Public transport is fighting a battle with cars and private transport in the developing and prospering cities of the emerging world. Old and archaic information systems of most public agencies cannot compete with the transparent information provided by modern taxi/bus aggregation apps on one hand and the ease and convenience of owning cars on the other. However, private taxis and/or cars cannot meet the demand for mobility for the masses and lead to crowding of precious little road infrastructure, further leading to delays and loss of efficiency across user classes. As agencies invest in system modernization, they are faced with dilemmas emanating from their legacy of past, their limitations as public agencies and their general distrust towards market rationality.
1.0 The key dilemmas:
1.1 Producing public transport data; what comes first?
Cities are rapidly embracing technological solutions to optimize their operations that eventually produces structured data and real-time information about their services- Public Information Systems (PIS). In doing so, Intelligent Transport Systems (ITS) are being set up through a long and painful process of physical infrastructure and GPS installation and configuration, all on the back of tedious procurement processes and long deliberated policies and budgeting exercises. In some instances, the core objective of data production for public use is lost in such processes and procedural delays, evidenced by widespread delays across the cities I have visited.
The public data production itself is to be prioritized for the sake of reducing information gap around public transport use, the key objective of any revenue enhancement and green transport exercise. Key suggestions include:
a. GPS data/Static data can be quickly collected in raw/formatted form using inexpensive GPS hardware, without the actual need of ITS backbone
b. Instead of physical servers and systems, cloud based services are easier to procure, infinitely scalable, require minimal calibration and can go live in a matter of days
c. In cases, data production itself can be crowdsourced/sourced via public or private agencies with the similar objective of ease of access for public
1.2 Defining use of data:
There is a logical chain of questions in play here i.e.
a. Is the otherwise operations data for internal or external/public use? Is it a profitable opportunity lost?
b. If it is for public use, are transport agencies or their vendors the best in business to analyze it and make sense of it?
c. What if data use creates problems in form of security risks?
Any transparent public agency must:
i) Not feel restricted in sharing data externally. The lack of information has long restricted people in trusting their operations. Increased ridership (and not route optimizations, earnings management etc.) is the only true driver of revenues for sustained operations.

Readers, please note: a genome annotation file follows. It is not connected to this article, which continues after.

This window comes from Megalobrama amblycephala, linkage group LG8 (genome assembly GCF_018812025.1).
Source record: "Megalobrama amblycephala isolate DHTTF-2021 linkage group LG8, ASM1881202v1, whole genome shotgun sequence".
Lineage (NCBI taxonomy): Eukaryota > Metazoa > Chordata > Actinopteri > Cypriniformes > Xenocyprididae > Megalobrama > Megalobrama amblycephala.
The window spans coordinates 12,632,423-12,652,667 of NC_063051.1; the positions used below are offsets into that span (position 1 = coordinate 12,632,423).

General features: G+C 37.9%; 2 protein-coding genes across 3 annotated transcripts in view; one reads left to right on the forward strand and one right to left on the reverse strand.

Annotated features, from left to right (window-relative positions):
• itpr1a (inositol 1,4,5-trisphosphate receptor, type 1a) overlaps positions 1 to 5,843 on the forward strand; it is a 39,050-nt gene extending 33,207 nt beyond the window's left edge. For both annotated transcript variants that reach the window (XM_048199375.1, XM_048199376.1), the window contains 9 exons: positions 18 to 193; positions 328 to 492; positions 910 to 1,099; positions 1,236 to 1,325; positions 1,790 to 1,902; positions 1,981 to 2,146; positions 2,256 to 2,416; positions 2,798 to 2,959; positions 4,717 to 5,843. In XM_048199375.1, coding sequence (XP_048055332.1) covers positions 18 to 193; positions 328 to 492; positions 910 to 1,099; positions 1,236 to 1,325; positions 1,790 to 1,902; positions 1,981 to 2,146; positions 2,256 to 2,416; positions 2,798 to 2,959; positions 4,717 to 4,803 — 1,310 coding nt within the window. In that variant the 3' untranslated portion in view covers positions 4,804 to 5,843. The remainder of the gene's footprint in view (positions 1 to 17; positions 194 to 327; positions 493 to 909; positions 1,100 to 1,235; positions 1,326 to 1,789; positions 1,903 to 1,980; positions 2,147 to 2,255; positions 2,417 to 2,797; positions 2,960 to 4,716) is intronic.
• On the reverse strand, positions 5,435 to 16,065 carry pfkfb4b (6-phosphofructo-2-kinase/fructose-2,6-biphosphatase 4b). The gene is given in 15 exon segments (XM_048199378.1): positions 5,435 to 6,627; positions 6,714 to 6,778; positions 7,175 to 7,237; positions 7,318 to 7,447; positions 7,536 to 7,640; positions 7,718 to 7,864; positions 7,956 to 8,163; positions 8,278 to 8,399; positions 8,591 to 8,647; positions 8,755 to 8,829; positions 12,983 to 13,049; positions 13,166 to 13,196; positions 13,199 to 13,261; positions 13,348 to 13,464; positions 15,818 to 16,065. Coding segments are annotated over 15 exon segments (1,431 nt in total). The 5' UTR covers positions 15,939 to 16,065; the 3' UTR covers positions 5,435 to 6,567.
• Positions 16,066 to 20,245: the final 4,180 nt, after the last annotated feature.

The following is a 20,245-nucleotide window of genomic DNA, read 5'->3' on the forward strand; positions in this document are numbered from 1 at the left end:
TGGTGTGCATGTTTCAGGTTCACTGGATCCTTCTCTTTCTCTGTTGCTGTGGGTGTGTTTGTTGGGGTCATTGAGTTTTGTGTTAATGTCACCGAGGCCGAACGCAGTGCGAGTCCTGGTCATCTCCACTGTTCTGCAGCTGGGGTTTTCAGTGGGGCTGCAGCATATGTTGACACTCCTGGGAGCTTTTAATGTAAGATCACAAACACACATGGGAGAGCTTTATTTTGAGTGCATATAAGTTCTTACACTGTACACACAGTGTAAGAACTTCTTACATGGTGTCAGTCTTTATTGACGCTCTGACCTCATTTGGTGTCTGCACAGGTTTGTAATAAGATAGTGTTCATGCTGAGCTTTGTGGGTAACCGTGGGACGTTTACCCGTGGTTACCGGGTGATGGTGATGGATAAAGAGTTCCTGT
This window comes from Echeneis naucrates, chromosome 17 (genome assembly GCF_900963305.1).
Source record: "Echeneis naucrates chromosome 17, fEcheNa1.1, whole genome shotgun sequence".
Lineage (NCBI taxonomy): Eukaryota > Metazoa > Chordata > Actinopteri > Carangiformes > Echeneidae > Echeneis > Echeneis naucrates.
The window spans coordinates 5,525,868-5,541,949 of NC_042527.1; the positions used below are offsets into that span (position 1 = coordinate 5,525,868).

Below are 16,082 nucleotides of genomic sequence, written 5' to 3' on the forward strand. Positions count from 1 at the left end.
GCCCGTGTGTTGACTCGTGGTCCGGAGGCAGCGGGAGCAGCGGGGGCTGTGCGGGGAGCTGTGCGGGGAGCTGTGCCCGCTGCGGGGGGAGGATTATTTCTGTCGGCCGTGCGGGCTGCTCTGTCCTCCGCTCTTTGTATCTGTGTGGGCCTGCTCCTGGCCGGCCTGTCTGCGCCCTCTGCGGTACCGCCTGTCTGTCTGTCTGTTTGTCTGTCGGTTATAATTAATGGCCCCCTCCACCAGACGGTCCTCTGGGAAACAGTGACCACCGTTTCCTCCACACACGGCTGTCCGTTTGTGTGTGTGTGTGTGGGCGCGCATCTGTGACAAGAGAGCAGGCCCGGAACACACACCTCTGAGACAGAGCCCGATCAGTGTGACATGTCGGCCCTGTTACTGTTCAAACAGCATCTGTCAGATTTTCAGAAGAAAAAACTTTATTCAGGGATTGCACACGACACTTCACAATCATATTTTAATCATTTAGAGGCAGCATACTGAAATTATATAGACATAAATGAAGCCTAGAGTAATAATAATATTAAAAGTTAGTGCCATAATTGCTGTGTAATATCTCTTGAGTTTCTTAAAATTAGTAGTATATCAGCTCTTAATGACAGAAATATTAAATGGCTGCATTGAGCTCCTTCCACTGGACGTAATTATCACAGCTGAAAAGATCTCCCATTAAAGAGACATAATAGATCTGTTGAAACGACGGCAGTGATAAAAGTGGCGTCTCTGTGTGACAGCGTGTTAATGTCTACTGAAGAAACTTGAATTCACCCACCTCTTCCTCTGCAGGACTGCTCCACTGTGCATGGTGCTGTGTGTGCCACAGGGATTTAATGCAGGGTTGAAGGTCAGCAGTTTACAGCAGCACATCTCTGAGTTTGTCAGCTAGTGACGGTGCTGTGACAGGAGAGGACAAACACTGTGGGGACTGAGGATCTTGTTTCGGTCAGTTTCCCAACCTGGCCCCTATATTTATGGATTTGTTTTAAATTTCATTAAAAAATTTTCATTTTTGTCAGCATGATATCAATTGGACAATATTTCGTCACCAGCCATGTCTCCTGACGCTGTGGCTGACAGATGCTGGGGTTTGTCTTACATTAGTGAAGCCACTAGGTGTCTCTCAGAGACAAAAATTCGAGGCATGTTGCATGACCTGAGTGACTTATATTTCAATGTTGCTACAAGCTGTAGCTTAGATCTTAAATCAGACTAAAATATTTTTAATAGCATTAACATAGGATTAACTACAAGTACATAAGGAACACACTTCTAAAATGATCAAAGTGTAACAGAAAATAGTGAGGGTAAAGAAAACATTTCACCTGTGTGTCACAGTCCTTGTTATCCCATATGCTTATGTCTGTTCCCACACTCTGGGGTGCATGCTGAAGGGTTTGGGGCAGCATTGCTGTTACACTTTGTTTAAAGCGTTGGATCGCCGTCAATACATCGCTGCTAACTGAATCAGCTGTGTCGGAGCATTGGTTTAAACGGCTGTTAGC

ii) Acknowledge the innovation in open market economy and understand that they and their vendors can only go as far in continuously innovating and improving data.
iii) Not be deterred by paranoia around security risks from GPS data. Public transport can be tracked using various technologies, including spy satellites, intelligent cameras, GPRS etc., while the lack of such data inhibits its users from using the network to its optimum. Optimum use of transport networks will only result in less risk of crowding and blockage of emergency corridors in our cities.
1.3 Going public with data
Once a city decides to go public with data, further dilemmas arise
a. How to design policies for largely unseen/less researched aspect of data sharing?
b. How to ensure infrastructure to widely share data without impacting core operations?
c. What format to use for sharing data?
Policy making for rapidly changing technological and market contexts can only go as a dynamic. Cities must experiment with sharing data unconditionally to begin with and only introduce restrictions if it impacts them negatively. Policy must evolve out of unique experiences of each city than following templates/exemplars.
Cloud technology is infinitely scalable and helps cities prevent overloads on their servers. As discussed above, the technologies are only evolving and prevalent formats like GTFS are not the best real time data sources. Sharing of raw data will only ensure unique and innovative uses of data in the future.
In last, Smart cities have to be transparent and open in the first place. The myriad of technologies and solutions can be baffling for a city. Public transport data for public is a unique opportunity where genuine market players exist that are equally interested in improving ridership and ease of leaving private transport behind. The agency (theory) in play here makes a clear case for seeing them as partners and letting them innovate while the city reaps the rewards of structures and user friendly information and promotion of public transport.
(Author - Rajarshi Rakesh Sahai, India country manager, TRAFI)